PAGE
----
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U.S. EX REL. HONG v. FREEMAN

April 13, 2004.

UNITED STATES OF AMERICA ex rel. ALFRED HONG, Petitioner,
v.
DAVID FREEMAN, Respondent



The opinion of the court was delivered by: BLANCHE MANNING, District Judge

MEMORANDUM AND ORDER

Petitioner Alfred Hong's pro se petition for a writ of habeas corpus pursuant to 28 U.S.C. § 2254 is before the court. For the following reasons, Hong's petition is denied.

I. Background

  The court will presume that the state court's factual determinations are correct for the purposes of habeas review as Hong has not provided clear and convincing evidence to the contrary. See 28 U.S.C. § 2254(e)(1); Todd v. Schomig, 283 F.3d 842, 846 (7th Cir. 2002). The court thus adopts the state court's recitation of the facts, and will briefly summarize the key facts which are relevant to Hong's § 2254 petition.

  Rose Yee, and her husband, Gym Yee, were Hong Kong immigrants. They helped Hong and his family immigrate from Hong Kong in the 1960s. The Yees owned a restaurant where Hong and his father worked. They subsequently sold the restaurant to Hong's father. Hong later opened his own restaurant.

  Hong had significant financial problems. First, he was a regular patron at an off-track betting parlor, where he typically bet approximately $400 per day, three to four days per week. Second, he was often in arrears with the rent for his restaurant and generally paid his rent only when he was served with eviction notices. As of August of 1997, Hong owed his landlord $16,000, Third, he owed over $20,000 in back state and federal taxes. Fourth, Hong owed Gym Lee $12,000.

  To address these problems, Hong opened numerous credit cards in Gym Yee's name, rented a post office box in his and Yee's names, withdrew $13, 100 from the Yees' money market accounts, and acquired a credit card in Gym Yee's name. At the time of his arrest, his wallet contained receipts for the money market withdrawals and a receipt for the post office box. It also contained two driver's licenses (one in his name and one in Gym Yee's name). Hong also unsuccessfully attempted to obtain a $15,000 loan from First Chicago Bank in Gym Yee's name, but the loan application was denied due to excessive credit card debt.

  Clara Hong, Hong's wife, found out about Hong's financial situation in July of 1997 and told him she wanted a divorce. On the morning of August 26, 1997, the Hongs argued and Clara Hong again asked for a divorce. The Hongs went to their restaurant and Hong went into the restroom. Clara heard a gunshot and Hong emerged from the restroom unscathed but holding a gun. He told her that he wanted to kill himself so his family could collect his life insurance.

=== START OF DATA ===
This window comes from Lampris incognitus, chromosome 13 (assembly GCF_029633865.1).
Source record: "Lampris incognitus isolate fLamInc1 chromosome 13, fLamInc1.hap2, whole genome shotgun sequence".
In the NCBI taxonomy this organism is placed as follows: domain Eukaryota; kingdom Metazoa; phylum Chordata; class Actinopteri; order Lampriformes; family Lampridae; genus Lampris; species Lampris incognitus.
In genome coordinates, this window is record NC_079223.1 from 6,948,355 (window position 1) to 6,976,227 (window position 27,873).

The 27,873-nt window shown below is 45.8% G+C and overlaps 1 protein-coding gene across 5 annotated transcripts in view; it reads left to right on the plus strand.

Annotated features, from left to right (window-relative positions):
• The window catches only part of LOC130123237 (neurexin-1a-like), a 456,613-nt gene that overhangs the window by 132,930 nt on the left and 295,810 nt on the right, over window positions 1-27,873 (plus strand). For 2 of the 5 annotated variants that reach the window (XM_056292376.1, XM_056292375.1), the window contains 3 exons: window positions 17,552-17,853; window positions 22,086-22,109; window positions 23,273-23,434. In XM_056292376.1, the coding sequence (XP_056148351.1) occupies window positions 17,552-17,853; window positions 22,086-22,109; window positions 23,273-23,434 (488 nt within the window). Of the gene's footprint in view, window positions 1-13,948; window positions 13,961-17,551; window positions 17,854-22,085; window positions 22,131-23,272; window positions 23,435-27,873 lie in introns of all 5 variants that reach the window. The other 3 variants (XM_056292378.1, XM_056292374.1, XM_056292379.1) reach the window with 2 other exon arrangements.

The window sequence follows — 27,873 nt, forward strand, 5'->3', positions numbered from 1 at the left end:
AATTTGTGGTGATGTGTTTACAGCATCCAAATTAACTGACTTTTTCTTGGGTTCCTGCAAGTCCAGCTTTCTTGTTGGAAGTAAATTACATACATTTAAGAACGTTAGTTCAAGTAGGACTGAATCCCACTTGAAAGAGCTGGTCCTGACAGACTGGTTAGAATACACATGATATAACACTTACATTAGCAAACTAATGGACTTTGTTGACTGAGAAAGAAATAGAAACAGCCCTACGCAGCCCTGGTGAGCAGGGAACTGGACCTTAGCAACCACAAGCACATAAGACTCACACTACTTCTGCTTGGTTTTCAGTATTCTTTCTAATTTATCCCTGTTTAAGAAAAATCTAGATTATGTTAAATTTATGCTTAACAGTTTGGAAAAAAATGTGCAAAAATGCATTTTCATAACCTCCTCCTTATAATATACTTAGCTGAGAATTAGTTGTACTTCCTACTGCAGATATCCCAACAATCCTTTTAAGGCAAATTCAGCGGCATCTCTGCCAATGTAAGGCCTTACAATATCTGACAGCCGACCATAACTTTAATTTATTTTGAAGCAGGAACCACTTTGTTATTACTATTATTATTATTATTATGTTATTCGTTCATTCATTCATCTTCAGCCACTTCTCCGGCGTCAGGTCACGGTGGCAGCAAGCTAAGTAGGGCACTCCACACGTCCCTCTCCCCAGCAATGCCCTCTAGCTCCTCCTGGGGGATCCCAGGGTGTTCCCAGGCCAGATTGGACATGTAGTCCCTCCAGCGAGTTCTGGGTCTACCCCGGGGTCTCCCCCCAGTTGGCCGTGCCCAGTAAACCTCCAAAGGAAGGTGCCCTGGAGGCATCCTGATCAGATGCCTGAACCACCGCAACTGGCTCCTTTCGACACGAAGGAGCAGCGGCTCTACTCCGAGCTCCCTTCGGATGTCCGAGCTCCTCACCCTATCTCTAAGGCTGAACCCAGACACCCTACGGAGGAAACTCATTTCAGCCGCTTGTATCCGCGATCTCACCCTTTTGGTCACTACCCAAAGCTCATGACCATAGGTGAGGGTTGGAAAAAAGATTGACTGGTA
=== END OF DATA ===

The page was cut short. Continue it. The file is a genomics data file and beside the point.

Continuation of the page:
Later that evening, Rose and Gym Lee retired for the night in separate bedrooms in their apartment in Highland Park, Illinois. Rose was awakened when someone attacked her. Rose fought back but was badly beaten and severely cut with a razor. Gym came into the room and Rose was able to flee and obtain medical attention. In the meantime, Gym held down the intruder, who turned out to be Hong, until the police arrived.

  At trial, Hong presented an insanity defense. Christopher Anderson, a counselor specializing in compulsive gambling testified for the defense. He stated that Hong was a compulsive gambler who had reached the desperation stage and concluded that Hong was a pathological gambler. In addition, Bernard Block, a psychiatrist, testified that Hong's financial problems, his chronic gambling, and his marital difficulties were all stressors that led to a psychotic episode at the time that Hong entered the Yees' apartment. Block also concluded that Hong was unable to conform his actions to the requirements of the law. On cross-examination, Block admitted there was no evidence that Hong was suffering from hallucinations or delusions at the time of the attack and that the only evidence supporting his theory of a psychotic episode was the fact that Hong exhibited disorganized thinking.

  In rebuttal, Henry Lanmeyer testified on behalf of the State. He examined Hong and concluded that he was antisocial and a pathological gambler. Nevertheless, he opined that gambling is not a psychosis and that pathological gamblers are in touch with reality and understand the law and its consequences. Finally, he conducted reality testing, which assesses an individuals1 ability to think with clarity about daily activities and understand what is real and what is not. He concluded that Hong did not suffer from a reality disorder.

  A jury convicted Hong of attempted first degree murder and home invasion. He was sentenced to consecutive terms of imprisonment of fourteen and eight years of incarceration, respectively. Hong unsuccessfully appealed and then unsuccessfully sought state collateral relief. In his § 2254 petition, Hong contends that: (1) the trial court erred when it admitted evidence relating to Hong's financial crimes and Hong's counsel on direct appeal was ineffective for failing to raise this issue; (2) the state court erred when it summarily dismissed Hong's state post-conviction petition; (3) Hong's consecutive sentences violate Apprendi v. New Jersey, 530 U.S. 466 (2000); and (4) the police violated Hong's Fourth Amendment rights when they removed evidence from his home and business. These issues are all properly before the court. II. Discussion

  A. Threshold Matters

  The court will begin by summarizing the rules governing exhaustion and procedural default and by recapping the standard of review that guides this ...


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